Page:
It’s in my office now, slightly cleaner thanks to a brief encounter with Murphy’s Oil Soap, but still bearing evidence of its age. Rather than puzzles and phone books, it holds the essentials of a perpetual graduate student. Mostly, though, it just holds memories, and I’m grateful that my husband maneuvered it into my car with mere inches to spare.

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My college roommate and lifelong friend Jennifer has always been the crafty sort. Whereas we could both always visualize how we wanted a project to look, she could actually make it happen, whether it was by sewing, painting, or just moving stuff around.  She can choreograph a color guard routine or a complete house redecoration with little stress.

We rented a house together for 1.5 years, and we had the coolest Christmas tree of all time. Jennifer procured a dead, leafless sapling that we decorated for the holidays.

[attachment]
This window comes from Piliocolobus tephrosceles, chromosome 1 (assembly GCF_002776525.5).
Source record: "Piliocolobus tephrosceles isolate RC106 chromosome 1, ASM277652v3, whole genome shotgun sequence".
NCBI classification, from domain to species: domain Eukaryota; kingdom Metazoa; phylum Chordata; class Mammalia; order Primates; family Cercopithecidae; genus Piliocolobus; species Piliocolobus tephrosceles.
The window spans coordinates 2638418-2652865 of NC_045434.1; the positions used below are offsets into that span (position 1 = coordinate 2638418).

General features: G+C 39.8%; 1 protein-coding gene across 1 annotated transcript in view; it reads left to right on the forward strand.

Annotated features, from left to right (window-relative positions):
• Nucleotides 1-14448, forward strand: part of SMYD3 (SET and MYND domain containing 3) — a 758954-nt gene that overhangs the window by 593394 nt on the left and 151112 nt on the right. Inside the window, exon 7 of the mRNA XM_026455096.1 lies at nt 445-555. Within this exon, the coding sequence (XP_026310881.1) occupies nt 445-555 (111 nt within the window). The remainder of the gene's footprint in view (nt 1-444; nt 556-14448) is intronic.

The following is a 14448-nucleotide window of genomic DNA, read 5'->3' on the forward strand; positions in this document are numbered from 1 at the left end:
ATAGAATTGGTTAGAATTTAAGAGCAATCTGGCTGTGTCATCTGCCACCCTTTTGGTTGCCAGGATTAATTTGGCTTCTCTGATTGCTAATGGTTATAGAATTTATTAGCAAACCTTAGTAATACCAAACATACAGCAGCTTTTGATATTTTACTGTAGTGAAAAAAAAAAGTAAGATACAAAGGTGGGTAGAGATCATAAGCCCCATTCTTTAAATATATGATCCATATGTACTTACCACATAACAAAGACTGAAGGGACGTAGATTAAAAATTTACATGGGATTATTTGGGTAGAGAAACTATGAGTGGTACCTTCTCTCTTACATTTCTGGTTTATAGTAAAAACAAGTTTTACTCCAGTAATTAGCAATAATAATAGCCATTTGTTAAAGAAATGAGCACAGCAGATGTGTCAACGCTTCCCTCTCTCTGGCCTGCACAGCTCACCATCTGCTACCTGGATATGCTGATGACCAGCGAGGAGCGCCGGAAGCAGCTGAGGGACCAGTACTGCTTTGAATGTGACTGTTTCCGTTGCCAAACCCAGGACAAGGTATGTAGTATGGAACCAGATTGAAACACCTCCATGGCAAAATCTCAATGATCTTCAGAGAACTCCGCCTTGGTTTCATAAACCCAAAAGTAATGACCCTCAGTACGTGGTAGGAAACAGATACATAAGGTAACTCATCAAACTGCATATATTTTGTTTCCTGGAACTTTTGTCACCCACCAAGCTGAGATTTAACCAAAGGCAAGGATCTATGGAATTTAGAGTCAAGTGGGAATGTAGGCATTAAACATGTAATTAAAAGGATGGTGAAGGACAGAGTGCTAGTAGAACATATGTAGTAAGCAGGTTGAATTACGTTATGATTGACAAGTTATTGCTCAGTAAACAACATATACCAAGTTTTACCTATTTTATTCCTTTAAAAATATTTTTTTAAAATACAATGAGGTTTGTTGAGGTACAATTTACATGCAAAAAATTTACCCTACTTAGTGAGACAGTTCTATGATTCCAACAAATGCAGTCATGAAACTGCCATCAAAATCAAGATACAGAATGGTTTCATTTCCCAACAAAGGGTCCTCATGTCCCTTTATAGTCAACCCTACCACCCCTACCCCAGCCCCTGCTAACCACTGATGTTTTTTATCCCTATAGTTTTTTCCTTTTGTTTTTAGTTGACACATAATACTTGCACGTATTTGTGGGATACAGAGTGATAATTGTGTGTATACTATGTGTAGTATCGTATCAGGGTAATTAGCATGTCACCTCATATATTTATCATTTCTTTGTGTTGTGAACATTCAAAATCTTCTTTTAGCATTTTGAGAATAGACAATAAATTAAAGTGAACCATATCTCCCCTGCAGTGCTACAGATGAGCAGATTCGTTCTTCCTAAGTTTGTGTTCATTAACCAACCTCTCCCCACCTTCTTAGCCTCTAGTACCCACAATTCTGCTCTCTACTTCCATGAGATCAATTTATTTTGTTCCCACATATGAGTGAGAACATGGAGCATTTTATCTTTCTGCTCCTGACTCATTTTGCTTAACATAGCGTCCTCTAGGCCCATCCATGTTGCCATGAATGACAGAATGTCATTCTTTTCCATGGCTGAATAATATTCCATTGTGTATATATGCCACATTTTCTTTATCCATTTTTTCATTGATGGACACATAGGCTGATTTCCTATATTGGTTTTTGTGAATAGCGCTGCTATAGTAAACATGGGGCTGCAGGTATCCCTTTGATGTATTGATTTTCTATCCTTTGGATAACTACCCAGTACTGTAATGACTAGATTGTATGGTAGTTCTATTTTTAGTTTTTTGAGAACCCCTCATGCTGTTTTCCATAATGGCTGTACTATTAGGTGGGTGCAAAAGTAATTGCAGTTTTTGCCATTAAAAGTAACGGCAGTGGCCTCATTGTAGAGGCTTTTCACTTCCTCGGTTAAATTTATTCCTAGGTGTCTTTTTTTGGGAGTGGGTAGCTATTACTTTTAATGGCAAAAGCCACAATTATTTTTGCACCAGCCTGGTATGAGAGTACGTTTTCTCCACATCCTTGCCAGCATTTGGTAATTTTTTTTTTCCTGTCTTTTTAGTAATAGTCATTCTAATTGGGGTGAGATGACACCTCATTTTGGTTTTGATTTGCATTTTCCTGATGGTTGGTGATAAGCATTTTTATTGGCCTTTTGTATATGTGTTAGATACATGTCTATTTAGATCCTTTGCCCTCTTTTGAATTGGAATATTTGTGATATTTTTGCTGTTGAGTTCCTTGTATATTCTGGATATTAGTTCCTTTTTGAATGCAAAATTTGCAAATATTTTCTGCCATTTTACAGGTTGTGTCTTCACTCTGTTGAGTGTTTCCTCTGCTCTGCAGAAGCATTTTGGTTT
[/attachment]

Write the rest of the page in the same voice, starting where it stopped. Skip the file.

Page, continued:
We were all about the avant-garde.

(We were apparently also all about the not-taking-pictures-of-our-own-stuff. While others took photos of our tree of awesomeness, we don’t seem to have any visual records of it.)

Given her creative flair, it wasn’t surprising when she broke out the arts and crafts supplies one night and informed me that we were going to make scrap angels for our tree – one for each of us.

She also broke out the wine.

We were, at the time, given to purchasing the largest bottle of Riunite Lambrusco that we could find for our parties, drinking as much as we wanted during the festivities and saving the rest for wine spritzers (made with Sprite, if I recall).